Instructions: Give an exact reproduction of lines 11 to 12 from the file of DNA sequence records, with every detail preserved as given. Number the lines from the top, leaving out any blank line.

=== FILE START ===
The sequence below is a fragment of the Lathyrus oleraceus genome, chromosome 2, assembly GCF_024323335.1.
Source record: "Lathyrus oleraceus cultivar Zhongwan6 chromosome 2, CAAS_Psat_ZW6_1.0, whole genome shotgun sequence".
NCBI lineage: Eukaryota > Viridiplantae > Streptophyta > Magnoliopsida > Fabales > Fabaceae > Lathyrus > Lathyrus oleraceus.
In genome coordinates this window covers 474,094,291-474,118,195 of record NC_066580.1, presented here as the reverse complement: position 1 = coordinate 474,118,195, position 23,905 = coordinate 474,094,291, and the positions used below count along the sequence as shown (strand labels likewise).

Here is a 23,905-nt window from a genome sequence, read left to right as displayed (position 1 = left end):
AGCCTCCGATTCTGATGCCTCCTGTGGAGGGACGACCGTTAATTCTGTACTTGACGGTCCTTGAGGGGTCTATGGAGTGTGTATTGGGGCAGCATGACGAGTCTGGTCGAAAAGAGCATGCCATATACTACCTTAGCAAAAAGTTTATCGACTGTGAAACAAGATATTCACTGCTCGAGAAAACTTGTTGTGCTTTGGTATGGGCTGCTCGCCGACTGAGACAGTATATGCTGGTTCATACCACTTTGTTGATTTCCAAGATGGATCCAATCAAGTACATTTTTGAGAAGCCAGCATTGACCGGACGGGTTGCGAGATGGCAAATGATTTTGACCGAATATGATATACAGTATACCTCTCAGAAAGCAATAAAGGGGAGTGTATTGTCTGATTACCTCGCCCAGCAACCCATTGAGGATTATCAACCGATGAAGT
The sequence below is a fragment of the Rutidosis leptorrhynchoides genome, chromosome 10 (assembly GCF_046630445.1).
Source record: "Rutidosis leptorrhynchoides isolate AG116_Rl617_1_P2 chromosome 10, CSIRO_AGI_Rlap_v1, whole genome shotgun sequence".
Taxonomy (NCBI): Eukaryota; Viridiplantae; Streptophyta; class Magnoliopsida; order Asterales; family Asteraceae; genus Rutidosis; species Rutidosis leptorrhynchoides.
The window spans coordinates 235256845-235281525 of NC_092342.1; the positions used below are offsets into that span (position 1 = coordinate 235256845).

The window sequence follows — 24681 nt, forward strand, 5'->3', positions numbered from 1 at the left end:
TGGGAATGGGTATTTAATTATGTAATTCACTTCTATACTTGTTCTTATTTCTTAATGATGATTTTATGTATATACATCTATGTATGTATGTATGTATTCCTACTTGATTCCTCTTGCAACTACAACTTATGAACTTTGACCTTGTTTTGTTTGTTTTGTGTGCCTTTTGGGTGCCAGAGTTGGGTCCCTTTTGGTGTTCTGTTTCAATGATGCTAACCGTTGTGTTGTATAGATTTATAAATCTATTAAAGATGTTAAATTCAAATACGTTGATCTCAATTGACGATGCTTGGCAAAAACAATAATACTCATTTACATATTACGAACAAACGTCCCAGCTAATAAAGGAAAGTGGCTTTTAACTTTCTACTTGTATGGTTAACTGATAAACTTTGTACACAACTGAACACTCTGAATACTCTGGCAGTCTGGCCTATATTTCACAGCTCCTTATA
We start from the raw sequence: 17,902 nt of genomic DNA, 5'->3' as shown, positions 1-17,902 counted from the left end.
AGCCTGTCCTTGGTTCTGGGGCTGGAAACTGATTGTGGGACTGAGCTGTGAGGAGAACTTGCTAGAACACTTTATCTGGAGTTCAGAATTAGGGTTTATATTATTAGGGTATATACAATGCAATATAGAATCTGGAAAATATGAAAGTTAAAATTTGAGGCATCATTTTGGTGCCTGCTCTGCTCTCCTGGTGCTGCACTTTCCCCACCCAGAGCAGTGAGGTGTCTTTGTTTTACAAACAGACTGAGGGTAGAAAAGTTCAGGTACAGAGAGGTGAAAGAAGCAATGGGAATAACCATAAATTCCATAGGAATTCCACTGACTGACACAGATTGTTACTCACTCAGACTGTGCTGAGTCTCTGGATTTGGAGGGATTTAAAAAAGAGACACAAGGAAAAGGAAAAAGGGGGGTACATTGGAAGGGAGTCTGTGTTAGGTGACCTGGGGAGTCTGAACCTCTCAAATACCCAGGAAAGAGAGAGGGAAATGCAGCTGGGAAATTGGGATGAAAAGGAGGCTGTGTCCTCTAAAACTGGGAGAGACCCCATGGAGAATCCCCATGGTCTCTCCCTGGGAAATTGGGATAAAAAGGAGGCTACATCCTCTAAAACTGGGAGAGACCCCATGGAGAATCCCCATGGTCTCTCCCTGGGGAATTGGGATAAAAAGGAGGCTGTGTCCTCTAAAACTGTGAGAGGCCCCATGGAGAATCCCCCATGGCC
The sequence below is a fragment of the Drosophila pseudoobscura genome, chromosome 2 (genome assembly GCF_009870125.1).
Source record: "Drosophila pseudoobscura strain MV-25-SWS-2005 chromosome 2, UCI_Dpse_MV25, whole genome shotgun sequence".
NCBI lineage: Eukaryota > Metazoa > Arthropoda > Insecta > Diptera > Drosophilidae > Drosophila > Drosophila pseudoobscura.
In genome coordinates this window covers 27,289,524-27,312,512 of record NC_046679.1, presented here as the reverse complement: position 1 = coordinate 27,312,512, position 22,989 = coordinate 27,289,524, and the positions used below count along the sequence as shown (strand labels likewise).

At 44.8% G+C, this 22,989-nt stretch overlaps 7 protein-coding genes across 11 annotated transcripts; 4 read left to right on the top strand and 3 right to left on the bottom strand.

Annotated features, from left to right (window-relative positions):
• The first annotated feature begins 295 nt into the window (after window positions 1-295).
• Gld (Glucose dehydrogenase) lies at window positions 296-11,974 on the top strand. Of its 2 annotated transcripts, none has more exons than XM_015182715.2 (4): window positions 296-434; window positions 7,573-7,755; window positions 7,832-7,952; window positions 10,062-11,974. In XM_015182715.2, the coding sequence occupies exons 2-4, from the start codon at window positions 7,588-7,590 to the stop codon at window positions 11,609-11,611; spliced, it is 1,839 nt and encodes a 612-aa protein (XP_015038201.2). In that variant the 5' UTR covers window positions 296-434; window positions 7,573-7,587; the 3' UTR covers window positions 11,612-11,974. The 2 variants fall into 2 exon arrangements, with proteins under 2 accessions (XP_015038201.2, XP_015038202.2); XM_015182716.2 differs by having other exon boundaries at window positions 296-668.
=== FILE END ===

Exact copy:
The window sequence follows — 24681 nt, forward strand, 5'->3', positions numbered from 1 at the left end:
TGGGAATGGGTATTTAATTATGTAATTCACTTCTATACTTGTTCTTATTTCTTAATGATGATTTTATGTATATACATCTATGTATGTATGTATGTATTCCTACTTGATTCCTCTTGCAACTACAACTTATGAACTTTGACCTTGTTTTGTTTGTTTTGTGTGCCTTTTGGGTGCCAGAGTTGGGTCCCTTTTGGTGTTCTGTTTCAATGATGCTAACCGTTGTGTTGTATAGATTTATAAATCTATTAAAGATGTTAAATTCAAATACGTTGATCTCAATTGACGATGCTTGGCAAAAACAATAATACTCATTTACATATTACGAACAAACGTCCCAGCTAATAAAGGAAAGTGGCTTTTAACTTTCTACTTGTATGGTTAACTGATAAACTTTGTACACAACTGAACACTCTGAATACTCTGGCAGTCTGGCCTATATTTCACAGCTCCTTATA